There is no cure for dystonia but certain medications can help ease symptoms and make the condition easier to live with. Examples of treatment approaches include medication, physiotherapy and surgery as well as addressing any associated conditions such as anxiety, stress and depression.
A treatment outline for dystonia is given below:
The botulinum toxin or botox has been used to treat spastic and dystonia neurological conditions since the 1980s. Botox is a neurotoxin that leads to paralysis of the muscles. Botox injections can reduce contractions and ease pain, with effects usually lasting three to six months.
Three major classes of medications are used to treat dystonia. These include:
- Anticholinergics – These may be used in combination with the botulinum toxin to treat focal, segmental and generalised dystonia. Drugs of this class include trihexyphenidyl and procyclidine.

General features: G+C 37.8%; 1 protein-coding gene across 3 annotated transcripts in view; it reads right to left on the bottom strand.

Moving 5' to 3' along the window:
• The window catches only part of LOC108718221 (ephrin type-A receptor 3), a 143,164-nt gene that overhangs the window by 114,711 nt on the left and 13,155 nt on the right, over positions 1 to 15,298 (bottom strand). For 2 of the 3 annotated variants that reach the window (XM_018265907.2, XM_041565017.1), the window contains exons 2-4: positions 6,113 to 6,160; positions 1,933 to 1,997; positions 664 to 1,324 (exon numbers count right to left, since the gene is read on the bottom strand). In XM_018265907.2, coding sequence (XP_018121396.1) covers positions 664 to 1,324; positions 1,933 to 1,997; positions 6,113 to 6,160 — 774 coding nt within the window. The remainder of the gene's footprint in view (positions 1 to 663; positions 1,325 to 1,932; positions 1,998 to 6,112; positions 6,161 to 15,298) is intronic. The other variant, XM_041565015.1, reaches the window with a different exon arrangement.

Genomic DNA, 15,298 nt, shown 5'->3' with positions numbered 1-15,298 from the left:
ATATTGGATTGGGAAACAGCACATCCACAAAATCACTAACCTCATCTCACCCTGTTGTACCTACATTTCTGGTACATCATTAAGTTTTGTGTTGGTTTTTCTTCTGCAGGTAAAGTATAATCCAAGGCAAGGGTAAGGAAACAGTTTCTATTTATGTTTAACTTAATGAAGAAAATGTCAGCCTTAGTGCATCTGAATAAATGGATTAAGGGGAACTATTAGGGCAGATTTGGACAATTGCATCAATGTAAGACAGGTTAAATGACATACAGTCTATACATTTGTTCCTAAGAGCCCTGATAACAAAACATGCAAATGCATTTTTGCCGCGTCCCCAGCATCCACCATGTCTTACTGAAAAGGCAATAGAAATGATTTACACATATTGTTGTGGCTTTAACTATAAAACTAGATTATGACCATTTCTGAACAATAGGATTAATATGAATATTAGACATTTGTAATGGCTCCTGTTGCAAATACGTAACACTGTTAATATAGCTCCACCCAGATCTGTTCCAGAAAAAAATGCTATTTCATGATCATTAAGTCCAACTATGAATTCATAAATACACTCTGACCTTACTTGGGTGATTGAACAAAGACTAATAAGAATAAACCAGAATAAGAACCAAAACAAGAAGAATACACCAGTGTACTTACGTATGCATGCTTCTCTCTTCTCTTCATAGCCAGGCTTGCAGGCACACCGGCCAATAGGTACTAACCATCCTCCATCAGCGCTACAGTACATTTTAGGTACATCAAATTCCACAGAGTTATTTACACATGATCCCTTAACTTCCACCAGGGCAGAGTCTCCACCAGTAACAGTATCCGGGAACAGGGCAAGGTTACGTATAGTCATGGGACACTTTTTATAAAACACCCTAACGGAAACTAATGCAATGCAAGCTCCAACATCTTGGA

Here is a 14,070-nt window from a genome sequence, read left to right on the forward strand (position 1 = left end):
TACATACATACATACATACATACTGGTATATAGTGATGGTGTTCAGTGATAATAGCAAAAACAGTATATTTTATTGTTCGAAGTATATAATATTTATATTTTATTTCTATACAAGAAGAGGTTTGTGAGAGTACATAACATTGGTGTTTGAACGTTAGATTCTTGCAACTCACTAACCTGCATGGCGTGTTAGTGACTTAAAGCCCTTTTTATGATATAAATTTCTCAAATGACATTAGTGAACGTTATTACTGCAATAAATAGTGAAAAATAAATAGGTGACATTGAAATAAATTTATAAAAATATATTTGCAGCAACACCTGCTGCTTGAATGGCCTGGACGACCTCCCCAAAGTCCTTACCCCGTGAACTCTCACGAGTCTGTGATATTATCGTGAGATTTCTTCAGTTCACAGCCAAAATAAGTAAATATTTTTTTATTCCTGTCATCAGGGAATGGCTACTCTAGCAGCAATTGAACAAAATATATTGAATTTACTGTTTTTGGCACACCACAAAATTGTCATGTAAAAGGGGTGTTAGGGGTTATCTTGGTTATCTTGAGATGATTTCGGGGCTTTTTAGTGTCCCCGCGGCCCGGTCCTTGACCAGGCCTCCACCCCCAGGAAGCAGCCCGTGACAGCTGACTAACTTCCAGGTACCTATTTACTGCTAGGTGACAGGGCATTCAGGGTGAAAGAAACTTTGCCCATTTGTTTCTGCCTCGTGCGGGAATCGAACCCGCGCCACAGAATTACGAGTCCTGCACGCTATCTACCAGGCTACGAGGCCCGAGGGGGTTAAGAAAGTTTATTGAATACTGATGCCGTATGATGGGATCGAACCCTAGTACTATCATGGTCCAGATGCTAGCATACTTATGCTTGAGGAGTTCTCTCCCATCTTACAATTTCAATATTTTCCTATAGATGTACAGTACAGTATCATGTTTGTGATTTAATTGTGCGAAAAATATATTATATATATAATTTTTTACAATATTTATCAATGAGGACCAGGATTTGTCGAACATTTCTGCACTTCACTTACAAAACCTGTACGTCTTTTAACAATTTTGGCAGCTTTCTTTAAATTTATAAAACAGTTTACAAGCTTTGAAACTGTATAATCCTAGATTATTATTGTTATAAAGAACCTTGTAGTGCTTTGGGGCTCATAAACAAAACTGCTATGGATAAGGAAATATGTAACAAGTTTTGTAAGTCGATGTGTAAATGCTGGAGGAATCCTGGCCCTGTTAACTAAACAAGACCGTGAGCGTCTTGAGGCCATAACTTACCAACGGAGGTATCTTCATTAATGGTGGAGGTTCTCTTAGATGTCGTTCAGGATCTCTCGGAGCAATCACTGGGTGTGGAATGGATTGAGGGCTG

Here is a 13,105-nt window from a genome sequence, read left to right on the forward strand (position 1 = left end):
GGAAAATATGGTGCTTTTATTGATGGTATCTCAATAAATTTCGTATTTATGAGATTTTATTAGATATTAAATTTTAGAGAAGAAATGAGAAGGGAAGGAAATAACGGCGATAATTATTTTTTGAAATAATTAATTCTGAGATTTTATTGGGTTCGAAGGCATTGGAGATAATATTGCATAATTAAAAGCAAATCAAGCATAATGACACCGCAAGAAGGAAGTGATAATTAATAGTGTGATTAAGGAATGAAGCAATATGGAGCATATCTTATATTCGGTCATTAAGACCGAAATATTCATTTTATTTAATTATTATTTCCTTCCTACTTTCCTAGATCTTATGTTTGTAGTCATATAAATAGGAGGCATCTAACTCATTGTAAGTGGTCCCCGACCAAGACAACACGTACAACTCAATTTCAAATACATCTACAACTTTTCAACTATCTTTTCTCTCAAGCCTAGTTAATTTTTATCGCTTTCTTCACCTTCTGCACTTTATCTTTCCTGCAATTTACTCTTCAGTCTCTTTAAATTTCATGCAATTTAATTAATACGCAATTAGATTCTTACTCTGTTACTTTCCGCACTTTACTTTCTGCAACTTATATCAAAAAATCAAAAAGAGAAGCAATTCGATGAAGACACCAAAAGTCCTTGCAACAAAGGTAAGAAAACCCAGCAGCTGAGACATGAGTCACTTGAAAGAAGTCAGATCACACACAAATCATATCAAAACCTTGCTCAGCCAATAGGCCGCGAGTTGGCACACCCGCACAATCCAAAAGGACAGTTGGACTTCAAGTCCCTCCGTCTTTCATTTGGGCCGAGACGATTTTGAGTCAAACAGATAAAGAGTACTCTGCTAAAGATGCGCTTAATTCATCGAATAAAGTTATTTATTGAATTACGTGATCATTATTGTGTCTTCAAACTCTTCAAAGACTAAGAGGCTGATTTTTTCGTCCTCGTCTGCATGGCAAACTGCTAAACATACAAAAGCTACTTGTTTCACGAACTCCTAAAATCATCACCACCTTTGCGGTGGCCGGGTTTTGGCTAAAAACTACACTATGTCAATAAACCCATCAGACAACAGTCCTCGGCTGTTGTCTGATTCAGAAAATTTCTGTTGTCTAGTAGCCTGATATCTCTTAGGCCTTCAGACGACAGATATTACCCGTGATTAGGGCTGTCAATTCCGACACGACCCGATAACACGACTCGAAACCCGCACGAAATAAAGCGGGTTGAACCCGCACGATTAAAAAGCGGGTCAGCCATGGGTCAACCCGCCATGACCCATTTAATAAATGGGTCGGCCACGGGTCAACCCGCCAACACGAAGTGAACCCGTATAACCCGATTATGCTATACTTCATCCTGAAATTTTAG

- Baclofen – This drug helps ease muscle spasm.
- Muscle relaxants – Drugs in this class also help to ease muscle spasms and examples include diazepam, lorazepam and clonazepam.
A series of exercises and stretches may be performed in physiotherapy sessions that help to improve the patient’s range of movement and posturing as well as strengthening their muscles. This can be a helpful adjunct to medication.
If other treatments are not effective, surgery may be performed to cut the nerves that cause the spasms.
Deep brain stimulation
This is a new form of therapy that involves the implantation of electrodes inside the brain, which are connected to a device that is similar to a pacemaker. The pacemaker applies electrical impulses to certain parts of the brain.
Reviewed by Sally Robertson, BSc